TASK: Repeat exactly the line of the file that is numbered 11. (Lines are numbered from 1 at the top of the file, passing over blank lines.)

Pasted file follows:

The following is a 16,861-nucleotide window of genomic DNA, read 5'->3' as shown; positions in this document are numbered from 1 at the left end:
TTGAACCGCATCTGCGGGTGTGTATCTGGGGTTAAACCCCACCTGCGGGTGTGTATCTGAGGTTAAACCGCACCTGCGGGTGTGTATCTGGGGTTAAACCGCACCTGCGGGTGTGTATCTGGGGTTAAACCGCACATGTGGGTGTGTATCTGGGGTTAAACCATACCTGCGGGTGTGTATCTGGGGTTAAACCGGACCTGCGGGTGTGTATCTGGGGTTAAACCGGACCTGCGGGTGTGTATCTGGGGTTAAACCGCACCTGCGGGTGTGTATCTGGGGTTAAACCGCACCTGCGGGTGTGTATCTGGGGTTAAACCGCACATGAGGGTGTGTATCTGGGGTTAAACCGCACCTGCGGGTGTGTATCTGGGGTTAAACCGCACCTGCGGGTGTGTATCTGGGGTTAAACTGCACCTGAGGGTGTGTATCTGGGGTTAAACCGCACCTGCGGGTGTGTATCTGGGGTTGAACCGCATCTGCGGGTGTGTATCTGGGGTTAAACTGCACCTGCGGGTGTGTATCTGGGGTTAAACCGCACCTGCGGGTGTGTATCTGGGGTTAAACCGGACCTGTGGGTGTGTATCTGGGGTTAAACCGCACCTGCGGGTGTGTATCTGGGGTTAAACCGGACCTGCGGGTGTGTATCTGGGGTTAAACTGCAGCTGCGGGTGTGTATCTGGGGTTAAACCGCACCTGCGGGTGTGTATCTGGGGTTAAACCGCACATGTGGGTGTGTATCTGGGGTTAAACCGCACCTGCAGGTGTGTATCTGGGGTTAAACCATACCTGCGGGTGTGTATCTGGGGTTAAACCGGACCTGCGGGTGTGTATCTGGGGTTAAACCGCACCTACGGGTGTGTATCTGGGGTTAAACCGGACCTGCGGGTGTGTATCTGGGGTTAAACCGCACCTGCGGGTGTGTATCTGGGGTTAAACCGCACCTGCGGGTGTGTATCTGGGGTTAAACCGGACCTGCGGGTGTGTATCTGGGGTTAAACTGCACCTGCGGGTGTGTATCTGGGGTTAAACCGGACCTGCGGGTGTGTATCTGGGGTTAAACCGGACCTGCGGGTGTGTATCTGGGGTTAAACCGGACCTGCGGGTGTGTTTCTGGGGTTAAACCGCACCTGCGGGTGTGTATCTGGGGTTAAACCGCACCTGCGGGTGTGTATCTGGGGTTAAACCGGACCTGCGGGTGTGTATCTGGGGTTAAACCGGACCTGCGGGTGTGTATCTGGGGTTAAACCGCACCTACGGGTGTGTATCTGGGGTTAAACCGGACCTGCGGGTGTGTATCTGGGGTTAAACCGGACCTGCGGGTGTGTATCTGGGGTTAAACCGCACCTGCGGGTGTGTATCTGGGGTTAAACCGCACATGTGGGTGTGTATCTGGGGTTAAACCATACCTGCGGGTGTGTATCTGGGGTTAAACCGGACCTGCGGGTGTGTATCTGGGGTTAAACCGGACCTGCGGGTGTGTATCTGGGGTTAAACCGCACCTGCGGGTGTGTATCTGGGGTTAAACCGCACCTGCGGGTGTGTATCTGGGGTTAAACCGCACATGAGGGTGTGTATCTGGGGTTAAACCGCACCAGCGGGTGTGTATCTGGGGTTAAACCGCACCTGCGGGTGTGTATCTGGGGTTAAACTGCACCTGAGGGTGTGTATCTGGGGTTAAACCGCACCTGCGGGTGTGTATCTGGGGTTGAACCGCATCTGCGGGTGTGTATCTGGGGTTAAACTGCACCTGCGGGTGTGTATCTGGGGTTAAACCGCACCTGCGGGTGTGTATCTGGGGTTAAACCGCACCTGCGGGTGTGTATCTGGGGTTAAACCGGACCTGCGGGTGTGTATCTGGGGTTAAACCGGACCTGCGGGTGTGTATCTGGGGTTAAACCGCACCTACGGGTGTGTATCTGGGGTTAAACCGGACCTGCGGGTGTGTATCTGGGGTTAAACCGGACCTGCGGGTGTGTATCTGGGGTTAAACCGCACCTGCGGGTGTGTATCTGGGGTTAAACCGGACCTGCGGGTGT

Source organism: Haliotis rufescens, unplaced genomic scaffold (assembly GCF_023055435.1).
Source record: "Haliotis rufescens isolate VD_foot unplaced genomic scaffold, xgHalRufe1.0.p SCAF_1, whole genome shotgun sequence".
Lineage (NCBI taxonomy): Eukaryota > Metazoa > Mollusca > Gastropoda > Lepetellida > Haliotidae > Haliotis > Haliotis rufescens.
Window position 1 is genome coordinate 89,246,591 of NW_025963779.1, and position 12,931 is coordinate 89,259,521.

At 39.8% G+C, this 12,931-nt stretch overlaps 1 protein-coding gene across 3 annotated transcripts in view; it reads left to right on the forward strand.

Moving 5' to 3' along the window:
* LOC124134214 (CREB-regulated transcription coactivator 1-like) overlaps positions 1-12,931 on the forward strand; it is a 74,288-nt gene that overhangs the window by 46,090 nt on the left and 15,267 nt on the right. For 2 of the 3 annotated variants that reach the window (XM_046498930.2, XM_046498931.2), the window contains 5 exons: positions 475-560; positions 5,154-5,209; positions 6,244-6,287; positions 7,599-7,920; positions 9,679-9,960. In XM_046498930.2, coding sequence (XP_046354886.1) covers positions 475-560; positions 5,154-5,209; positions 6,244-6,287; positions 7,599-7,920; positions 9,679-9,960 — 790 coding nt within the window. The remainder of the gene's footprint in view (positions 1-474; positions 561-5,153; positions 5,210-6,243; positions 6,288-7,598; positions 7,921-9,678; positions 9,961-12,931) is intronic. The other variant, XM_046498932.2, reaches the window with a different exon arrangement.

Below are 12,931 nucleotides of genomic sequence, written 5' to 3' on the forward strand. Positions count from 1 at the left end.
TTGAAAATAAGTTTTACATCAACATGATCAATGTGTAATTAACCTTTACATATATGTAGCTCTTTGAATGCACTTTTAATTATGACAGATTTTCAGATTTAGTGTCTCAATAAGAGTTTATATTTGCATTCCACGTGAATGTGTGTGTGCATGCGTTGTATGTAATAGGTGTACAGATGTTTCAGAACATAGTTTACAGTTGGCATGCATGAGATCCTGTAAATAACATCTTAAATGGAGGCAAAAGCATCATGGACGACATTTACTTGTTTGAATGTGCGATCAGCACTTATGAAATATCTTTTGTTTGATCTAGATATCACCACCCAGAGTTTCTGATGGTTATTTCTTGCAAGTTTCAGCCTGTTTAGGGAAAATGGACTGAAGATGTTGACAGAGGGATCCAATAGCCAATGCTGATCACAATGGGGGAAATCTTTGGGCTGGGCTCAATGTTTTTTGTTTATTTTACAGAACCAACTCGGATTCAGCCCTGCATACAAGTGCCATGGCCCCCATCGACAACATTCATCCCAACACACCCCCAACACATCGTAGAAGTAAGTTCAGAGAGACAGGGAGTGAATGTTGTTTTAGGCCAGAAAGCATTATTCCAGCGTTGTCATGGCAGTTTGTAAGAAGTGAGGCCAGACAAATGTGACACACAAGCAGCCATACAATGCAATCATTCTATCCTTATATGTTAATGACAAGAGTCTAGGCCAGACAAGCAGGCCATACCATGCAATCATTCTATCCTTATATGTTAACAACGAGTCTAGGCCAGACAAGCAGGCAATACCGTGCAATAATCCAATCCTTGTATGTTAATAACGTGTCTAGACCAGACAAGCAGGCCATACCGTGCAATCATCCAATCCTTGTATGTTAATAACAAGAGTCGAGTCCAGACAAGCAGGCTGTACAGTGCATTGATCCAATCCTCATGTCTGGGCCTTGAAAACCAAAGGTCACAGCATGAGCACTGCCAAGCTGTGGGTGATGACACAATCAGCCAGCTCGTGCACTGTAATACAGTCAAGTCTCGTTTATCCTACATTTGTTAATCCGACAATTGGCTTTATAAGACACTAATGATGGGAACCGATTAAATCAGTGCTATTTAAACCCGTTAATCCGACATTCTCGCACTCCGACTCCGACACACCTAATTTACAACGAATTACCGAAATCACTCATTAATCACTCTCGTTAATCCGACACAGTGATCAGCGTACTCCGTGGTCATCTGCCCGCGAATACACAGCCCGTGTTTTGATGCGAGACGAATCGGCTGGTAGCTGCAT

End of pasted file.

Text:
TTGAAAATAAGTTTTACATCAACATGATCAATGTGTAATTAACCTTTACATATATGTAGCTCTTTGAATGCACTTTTAATTATGACAGATTTTCAGATTTAGTGTCTCAATAAGAGTTTATATTTGCATTCCACGTGAATGTGTGTGTGCATGCGTTGTATGTAATAGGTGTACAGATGTTTCAGAACATAGTTTACAGTTGGCATGCATGAGATCCTGTAAATAACATCTTAAATGGAGGCAAAAGCATCATGGACGACATTTACTTGTTTGAATGTGCGATCAGCACTTATGAAATATCTTTTGTTTGATCTAGATATCACCACCCAGAGTTTCTGATGGTTATTTCTTGCAAGTTTCAGCCTGTTTAGGGAAAATGGACTGAAGATGTTGACAGAGGGATCCAATAGCCAATGCTGATCACAATGGGGGAAATCTTTGGGCTGGGCTCAATGTTTTTTGTTTATTTTACAGAACCAACTCGGATTCAGCCCTGCATACAAGTGCCATGGCCCCCATCGACAACATTCATCCCAACACACCCCCAACACATCGTAGAAGTAAGTTCAGAGAGACAGGGAGTGAATGTTGTTTTAGGCCAGAAAGCATTATTCCAGCGTTGTCATGGCAGTTTGTAAGAAGTGAGGCCAGACAAATGTGACACACAAGCAGCCATACAATGCAATCATTCTATCCTTATATGTTAATGACAAGAGTCTAGGCCAGACAAGCAGGCCATACCATGCAATCATTCTATCCTTATATGTTAACAACGAGTCTAGGCCAGACAAGCAGGCAATACCGTGCAATAATCCAATCCTTGTATGTTAATAACGTGTCTAGACCAGACAAGCAGGCCATACCGTGCAATCATCCAATCCTTGTATGTTAATAACAAGAGTCGAGTCCAGACAAGCAGGCTGTACAGTGCATTGATCCAATCCTCATGTCTGGGCCTTGAAAACCAAAGGTCACAGCATGAGCACTGCCAAGCTGTGGGTGATGACACAATCAGCCAGCTCGTGCACTGTAATACAGTCAAGTCTCGTTTATCCTACATTTGTTAATCCGACAATTGGCTTTATAAGACACTAATGATGGGAACCGATTAAATCAGTGCTATTTAAACCCGTTAATCCGACATTCTCGCACTCCGACTCCGACACACCTAATTTACAACGAATTACCGAAATCACTCATTAATCACTCTCGTTAATCCGACACAGTGATCAGCGTACTCCGTGGTCATCTGCCCGCGAATACACAGCCCGTGTTTTGATGCGAGACGAATCGGCTGGTAGCTGCAT